Have you ever heard about genggong? This Balinese traditional music instrument is quite rare. In the 1980s, every day after the nightfall the genggong (jaw harp) was always aired by radio station on this island. Now, one of the unique vibrating instruments was barely audible again. Sometimes, the Bali Arts Festival (BAF) denoting the medium of preservation and development of the rare arts also showed it off.
Driven by the sense of apprehensiveness to rare music, the young artist I Ketut Lanus and his friends tried to make an experiment of the genggong music. Under the banner of Cahya Art Studio, Lanus packaged the ancient music with new motives, so that it made it more attractive and innovative. “We are not changing the existing genggong style, but only give a fresh new look,” he said amidst his exercise.
Genggong, a musical instrument made from palm frond was usually used to accompany the performance of ballet with the storyline Godongan (giant frog). It was commonly performed in every Hindu ritual, and other spiritual events. This rare type of music is not as popular as the gong kebyar gamelan music. It is very rare and can be found in Karangasem, Batuan village, Gianyar and the Munduk Lumbang, Baturiti, Tabanan.
Now, this kind of art is presented more attractively. Elements of the dance, theater and vocal music are nicely arranged. New ideas are also developed so as to achieve the necessary perfection of the society today. This composition reveals the visual sound, without story but illustrates the frog character such as when it is walking and expressing its behavior in the community group. Although it is small, the quality is maintained, does not impoverish the existing arts.
Its composition remains to form a total music, while the players dance by highlighting the sound of giant frog. They dance like a frog, while joking and then playing a music instrument, blowing and playing the flute of various sizes. “We just tried to make an experiment, whether it is good or bad, it does not matter. I’m sure the next will be nice,” said Lanus while adding that such experimental art would be presented in a jazz event in Bali.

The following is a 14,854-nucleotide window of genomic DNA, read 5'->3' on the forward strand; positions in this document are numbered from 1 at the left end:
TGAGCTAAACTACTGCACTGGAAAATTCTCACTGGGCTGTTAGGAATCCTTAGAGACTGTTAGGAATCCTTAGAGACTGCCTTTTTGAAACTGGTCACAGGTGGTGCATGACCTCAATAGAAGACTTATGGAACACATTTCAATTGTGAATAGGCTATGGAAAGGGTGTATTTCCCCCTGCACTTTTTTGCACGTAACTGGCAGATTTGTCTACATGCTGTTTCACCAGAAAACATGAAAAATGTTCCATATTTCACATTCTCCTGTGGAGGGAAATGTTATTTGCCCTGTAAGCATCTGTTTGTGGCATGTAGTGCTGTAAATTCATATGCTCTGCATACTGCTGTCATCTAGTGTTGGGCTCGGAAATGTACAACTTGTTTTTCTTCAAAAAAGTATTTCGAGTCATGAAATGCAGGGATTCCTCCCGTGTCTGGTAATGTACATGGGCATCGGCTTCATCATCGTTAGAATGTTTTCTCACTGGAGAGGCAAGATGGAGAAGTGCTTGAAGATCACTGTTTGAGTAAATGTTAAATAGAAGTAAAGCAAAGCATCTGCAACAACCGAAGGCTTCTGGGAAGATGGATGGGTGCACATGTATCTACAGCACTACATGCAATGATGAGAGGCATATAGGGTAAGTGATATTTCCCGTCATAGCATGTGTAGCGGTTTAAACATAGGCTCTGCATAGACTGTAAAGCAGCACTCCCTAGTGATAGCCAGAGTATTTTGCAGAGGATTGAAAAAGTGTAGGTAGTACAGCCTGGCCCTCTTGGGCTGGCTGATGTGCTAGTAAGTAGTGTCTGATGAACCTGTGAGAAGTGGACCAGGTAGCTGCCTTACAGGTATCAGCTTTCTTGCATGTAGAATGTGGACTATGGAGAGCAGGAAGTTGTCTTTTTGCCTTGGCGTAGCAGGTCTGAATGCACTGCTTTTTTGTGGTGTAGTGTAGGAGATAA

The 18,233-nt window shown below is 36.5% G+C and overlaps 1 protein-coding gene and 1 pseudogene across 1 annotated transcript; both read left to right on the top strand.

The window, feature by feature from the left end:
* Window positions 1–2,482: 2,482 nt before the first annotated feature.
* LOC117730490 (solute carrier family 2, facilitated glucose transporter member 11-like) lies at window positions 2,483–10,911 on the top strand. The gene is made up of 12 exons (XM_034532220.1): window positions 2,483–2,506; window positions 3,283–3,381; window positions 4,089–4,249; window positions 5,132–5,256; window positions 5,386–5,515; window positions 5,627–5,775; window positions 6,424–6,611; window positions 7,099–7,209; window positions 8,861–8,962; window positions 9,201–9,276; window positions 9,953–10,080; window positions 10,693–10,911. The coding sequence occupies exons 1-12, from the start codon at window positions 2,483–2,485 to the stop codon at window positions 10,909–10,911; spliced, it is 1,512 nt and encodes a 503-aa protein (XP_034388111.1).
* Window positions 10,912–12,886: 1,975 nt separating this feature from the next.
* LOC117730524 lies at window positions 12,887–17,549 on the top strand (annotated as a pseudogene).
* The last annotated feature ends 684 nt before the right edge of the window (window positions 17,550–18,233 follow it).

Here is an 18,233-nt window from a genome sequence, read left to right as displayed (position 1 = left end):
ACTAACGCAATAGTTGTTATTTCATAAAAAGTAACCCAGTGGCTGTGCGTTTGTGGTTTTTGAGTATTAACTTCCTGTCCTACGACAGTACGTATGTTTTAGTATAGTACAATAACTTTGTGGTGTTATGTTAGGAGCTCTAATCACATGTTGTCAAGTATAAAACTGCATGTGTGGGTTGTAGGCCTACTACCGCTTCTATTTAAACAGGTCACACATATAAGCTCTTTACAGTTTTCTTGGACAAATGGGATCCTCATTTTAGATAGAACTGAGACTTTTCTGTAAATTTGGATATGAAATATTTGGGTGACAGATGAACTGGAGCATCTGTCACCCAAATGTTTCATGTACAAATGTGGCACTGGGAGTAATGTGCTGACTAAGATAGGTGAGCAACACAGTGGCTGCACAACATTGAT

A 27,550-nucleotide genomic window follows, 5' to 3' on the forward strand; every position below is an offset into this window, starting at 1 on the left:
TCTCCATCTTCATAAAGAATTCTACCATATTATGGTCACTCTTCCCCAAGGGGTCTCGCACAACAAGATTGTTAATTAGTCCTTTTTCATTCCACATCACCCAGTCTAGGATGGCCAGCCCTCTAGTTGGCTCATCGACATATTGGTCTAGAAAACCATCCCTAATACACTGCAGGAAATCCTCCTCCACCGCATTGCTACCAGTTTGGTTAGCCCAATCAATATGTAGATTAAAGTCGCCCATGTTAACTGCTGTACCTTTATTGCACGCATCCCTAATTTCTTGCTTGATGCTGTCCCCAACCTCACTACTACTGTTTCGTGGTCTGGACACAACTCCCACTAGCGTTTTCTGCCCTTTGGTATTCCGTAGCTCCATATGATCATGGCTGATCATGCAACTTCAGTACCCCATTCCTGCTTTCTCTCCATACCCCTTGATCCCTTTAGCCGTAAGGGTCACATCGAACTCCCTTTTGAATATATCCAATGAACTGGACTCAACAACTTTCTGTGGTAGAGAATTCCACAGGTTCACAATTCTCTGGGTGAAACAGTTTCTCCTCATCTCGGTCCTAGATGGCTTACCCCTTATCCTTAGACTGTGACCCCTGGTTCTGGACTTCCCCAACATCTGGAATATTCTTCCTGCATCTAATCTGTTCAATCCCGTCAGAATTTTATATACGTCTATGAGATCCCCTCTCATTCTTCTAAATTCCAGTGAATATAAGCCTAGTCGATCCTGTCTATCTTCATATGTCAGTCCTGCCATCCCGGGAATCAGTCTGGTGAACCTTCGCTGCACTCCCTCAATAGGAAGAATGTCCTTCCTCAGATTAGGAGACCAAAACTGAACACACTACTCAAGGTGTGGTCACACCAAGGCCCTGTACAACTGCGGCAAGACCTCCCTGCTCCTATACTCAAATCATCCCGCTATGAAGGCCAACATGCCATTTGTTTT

The songs presented were also new, yet it remained to reflect the traditional and classical nuance. In other words, he did not take the song from the existing genggong, but creating a new one in accordance with the needs of the contemporary art. The experiment lasting about 20 minutes also still included the standard style in Balinese traditional gamelan, such as introduction, content and ending.
Such an innovative artwork was begun by the coming out of frogs that danced with joy. While dancing, they also played music by their own mouth. Intertwine of the sound one, two, three and so on was heard so sweet and melodious describing the joy of the frogs. Sometimes, the amphibious animals living on land and in the water were also described by their singing.
In the next section, the frog dancers sat down and had a cappella music singing the songs with frog nuance and the natural beauty of rice fields as the background. When entering the main part of the performance, they played gamelan instruments, such as drums, cymbals, flute, single gong chime and kenyur and genggong. The illustration music was accompanied with the blend of genggong.
Ending part of the performance was filled with melancholic songs remaining to sound sweet. Two genggong players danced to express their while joy living in the wild. Aside from Lanus, this experiment was also supported by five artists being skillful in playing the original genggong from Batuan village such as Wayan Sudarsana, Made Suryana, Nyoman Suwida, Nyoman Suarsana, Wayan Suarsa and Putu Eka Putra. (BTN/015)
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